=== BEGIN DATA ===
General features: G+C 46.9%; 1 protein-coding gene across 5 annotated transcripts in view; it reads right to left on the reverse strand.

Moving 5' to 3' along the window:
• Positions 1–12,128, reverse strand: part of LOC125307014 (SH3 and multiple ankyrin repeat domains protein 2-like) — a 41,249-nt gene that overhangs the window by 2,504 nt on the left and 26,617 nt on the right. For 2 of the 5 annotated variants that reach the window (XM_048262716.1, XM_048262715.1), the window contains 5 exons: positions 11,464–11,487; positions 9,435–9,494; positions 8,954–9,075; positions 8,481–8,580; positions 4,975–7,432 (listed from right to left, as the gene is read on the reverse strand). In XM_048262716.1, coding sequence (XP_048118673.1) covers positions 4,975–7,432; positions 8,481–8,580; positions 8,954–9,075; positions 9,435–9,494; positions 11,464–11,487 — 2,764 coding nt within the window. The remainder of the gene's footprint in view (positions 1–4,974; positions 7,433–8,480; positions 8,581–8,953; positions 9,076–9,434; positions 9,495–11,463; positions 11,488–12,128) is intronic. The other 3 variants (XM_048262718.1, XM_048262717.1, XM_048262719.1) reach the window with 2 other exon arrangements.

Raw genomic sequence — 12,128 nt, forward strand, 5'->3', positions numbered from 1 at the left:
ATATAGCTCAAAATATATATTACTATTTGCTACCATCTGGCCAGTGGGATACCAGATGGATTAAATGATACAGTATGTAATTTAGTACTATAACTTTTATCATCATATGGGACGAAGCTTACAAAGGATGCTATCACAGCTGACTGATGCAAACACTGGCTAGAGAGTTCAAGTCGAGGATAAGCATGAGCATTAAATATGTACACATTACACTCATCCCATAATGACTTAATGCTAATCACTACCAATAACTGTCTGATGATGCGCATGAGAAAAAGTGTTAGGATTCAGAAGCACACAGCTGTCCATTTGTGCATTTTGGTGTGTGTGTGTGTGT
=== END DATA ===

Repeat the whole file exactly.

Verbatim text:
General features: G+C 46.9%; 1 protein-coding gene across 5 annotated transcripts in view; it reads right to left on the reverse strand.

Moving 5' to 3' along the window:
• Positions 1–12,128, reverse strand: part of LOC125307014 (SH3 and multiple ankyrin repeat domains protein 2-like) — a 41,249-nt gene that overhangs the window by 2,504 nt on the left and 26,617 nt on the right. For 2 of the 5 annotated variants that reach the window (XM_048262716.1, XM_048262715.1), the window contains 5 exons: positions 11,464–11,487; positions 9,435–9,494; positions 8,954–9,075; positions 8,481–8,580; positions 4,975–7,432 (listed from right to left, as the gene is read on the reverse strand). In XM_048262716.1, coding sequence (XP_048118673.1) covers positions 4,975–7,432; positions 8,481–8,580; positions 8,954–9,075; positions 9,435–9,494; positions 11,464–11,487 — 2,764 coding nt within the window. The remainder of the gene's footprint in view (positions 1–4,974; positions 7,433–8,480; positions 8,581–8,953; positions 9,076–9,434; positions 9,495–11,463; positions 11,488–12,128) is intronic. The other 3 variants (XM_048262718.1, XM_048262717.1, XM_048262719.1) reach the window with 2 other exon arrangements.

Raw genomic sequence — 12,128 nt, forward strand, 5'->3', positions numbered from 1 at the left:
ATATAGCTCAAAATATATATTACTATTTGCTACCATCTGGCCAGTGGGATACCAGATGGATTAAATGATACAGTATGTAATTTAGTACTATAACTTTTATCATCATATGGGACGAAGCTTACAAAGGATGCTATCACAGCTGACTGATGCAAACACTGGCTAGAGAGTTCAAGTCGAGGATAAGCATGAGCATTAAATATGTACACATTACACTCATCCCATAATGACTTAATGCTAATCACTACCAATAACTGTCTGATGATGCGCATGAGAAAAAGTGTTAGGATTCAGAAGCACACAGCTGTCCATTTGTGCATTTTGGTGTGTGTGTGTGTGT